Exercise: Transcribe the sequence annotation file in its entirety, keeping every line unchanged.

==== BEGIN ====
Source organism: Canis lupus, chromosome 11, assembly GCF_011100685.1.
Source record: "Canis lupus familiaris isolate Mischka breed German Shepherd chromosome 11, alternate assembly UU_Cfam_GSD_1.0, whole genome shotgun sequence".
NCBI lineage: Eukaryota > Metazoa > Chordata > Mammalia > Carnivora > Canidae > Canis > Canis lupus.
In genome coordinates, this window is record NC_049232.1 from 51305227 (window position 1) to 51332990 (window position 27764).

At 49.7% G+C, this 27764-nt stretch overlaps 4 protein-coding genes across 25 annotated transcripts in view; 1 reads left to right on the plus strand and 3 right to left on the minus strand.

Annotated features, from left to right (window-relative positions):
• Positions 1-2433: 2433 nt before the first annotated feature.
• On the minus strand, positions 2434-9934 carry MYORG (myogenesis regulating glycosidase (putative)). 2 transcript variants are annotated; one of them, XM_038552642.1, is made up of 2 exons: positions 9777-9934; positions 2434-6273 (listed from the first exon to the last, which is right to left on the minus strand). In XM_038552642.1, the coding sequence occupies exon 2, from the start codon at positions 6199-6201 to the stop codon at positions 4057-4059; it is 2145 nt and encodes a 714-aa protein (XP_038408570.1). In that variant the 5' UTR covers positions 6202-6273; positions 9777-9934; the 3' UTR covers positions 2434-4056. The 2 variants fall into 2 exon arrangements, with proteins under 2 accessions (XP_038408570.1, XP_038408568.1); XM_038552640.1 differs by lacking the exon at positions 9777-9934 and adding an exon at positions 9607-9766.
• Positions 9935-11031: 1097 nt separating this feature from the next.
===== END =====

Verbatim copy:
Source organism: Canis lupus, chromosome 11, assembly GCF_011100685.1.
Source record: "Canis lupus familiaris isolate Mischka breed German Shepherd chromosome 11, alternate assembly UU_Cfam_GSD_1.0, whole genome shotgun sequence".
NCBI lineage: Eukaryota > Metazoa > Chordata > Mammalia > Carnivora > Canidae > Canis > Canis lupus.
In genome coordinates, this window is record NC_049232.1 from 51305227 (window position 1) to 51332990 (window position 27764).

At 49.7% G+C, this 27764-nt stretch overlaps 4 protein-coding genes across 25 annotated transcripts in view; 1 reads left to right on the plus strand and 3 right to left on the minus strand.

Annotated features, from left to right (window-relative positions):
• Positions 1-2433: 2433 nt before the first annotated feature.
• On the minus strand, positions 2434-9934 carry MYORG (myogenesis regulating glycosidase (putative)). 2 transcript variants are annotated; one of them, XM_038552642.1, is made up of 2 exons: positions 9777-9934; positions 2434-6273 (listed from the first exon to the last, which is right to left on the minus strand). In XM_038552642.1, the coding sequence occupies exon 2, from the start codon at positions 6199-6201 to the stop codon at positions 4057-4059; it is 2145 nt and encodes a 714-aa protein (XP_038408570.1). In that variant the 5' UTR covers positions 6202-6273; positions 9777-9934; the 3' UTR covers positions 2434-4056. The 2 variants fall into 2 exon arrangements, with proteins under 2 accessions (XP_038408570.1, XP_038408568.1); XM_038552640.1 differs by lacking the exon at positions 9777-9934 and adding an exon at positions 9607-9766.
• Positions 9935-11031: 1097 nt separating this feature from the next.